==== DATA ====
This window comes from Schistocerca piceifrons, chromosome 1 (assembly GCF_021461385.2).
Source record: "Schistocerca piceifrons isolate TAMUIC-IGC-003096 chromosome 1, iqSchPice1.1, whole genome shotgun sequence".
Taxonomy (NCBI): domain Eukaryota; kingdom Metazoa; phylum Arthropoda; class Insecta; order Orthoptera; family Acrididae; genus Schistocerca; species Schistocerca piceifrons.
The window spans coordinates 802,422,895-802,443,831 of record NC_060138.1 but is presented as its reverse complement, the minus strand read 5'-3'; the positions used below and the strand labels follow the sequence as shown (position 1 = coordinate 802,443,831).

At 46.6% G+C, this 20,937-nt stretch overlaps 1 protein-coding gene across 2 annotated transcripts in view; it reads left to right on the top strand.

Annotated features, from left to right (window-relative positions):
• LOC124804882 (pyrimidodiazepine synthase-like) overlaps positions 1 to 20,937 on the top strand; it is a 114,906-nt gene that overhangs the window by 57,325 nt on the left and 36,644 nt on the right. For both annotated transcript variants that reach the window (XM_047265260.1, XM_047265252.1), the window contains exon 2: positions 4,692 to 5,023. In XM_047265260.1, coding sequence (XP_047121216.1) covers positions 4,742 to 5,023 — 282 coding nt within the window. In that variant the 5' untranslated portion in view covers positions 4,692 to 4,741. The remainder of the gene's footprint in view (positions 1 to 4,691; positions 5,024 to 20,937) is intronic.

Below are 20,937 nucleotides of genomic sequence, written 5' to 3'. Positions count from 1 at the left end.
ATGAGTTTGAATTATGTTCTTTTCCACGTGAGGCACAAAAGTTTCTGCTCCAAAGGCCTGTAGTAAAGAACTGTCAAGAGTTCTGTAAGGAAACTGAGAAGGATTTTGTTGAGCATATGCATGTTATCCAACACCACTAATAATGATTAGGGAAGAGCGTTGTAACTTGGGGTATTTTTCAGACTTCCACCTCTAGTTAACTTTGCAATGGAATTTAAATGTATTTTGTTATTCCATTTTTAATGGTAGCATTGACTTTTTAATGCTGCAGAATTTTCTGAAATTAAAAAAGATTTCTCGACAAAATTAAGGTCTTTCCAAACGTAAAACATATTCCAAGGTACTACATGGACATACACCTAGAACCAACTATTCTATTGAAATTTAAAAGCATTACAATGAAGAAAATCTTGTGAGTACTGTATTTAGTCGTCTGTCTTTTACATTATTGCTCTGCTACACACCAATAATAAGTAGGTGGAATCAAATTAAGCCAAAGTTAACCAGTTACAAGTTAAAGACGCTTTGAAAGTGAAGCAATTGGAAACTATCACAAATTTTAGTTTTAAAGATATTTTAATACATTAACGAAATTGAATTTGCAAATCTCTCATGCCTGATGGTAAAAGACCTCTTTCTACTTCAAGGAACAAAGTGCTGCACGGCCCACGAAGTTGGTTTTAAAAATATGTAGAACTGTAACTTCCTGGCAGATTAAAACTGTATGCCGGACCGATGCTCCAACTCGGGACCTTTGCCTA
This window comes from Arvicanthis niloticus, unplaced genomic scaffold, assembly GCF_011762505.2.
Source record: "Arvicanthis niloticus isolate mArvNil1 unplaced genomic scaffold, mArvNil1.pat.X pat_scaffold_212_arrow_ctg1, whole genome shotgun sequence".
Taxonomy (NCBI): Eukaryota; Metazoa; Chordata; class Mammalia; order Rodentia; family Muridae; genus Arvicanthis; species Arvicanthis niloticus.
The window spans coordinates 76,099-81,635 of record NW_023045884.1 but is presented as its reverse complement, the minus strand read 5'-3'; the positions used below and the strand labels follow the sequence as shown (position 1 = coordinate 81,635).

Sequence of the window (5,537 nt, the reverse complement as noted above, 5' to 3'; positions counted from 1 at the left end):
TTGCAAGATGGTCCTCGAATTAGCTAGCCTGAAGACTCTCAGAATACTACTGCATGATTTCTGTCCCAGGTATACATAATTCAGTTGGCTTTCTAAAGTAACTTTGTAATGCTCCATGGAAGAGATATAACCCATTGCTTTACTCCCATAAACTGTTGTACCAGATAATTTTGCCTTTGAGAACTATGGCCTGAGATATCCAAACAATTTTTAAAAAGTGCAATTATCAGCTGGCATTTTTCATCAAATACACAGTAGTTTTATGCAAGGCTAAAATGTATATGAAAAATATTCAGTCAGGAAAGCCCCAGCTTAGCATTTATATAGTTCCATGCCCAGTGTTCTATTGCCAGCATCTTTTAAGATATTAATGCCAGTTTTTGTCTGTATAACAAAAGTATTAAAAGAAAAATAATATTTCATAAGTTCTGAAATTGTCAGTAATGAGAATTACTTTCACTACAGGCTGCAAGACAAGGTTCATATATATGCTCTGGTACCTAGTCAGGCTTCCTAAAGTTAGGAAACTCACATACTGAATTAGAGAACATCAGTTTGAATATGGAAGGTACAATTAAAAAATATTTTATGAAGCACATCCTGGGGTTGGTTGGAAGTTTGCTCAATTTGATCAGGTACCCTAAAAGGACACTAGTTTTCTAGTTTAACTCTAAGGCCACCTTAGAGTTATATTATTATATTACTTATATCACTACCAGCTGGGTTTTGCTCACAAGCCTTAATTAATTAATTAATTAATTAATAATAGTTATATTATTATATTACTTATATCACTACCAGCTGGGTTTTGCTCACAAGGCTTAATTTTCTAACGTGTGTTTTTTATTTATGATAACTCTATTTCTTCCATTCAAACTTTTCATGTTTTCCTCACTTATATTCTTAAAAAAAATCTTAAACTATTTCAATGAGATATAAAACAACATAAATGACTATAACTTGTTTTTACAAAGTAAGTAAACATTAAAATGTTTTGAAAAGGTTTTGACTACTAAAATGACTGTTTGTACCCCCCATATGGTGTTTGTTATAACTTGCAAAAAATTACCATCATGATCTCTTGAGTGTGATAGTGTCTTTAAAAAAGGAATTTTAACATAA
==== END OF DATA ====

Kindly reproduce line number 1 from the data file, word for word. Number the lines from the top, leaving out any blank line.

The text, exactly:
This window comes from Schistocerca piceifrons, chromosome 1 (assembly GCF_021461385.2).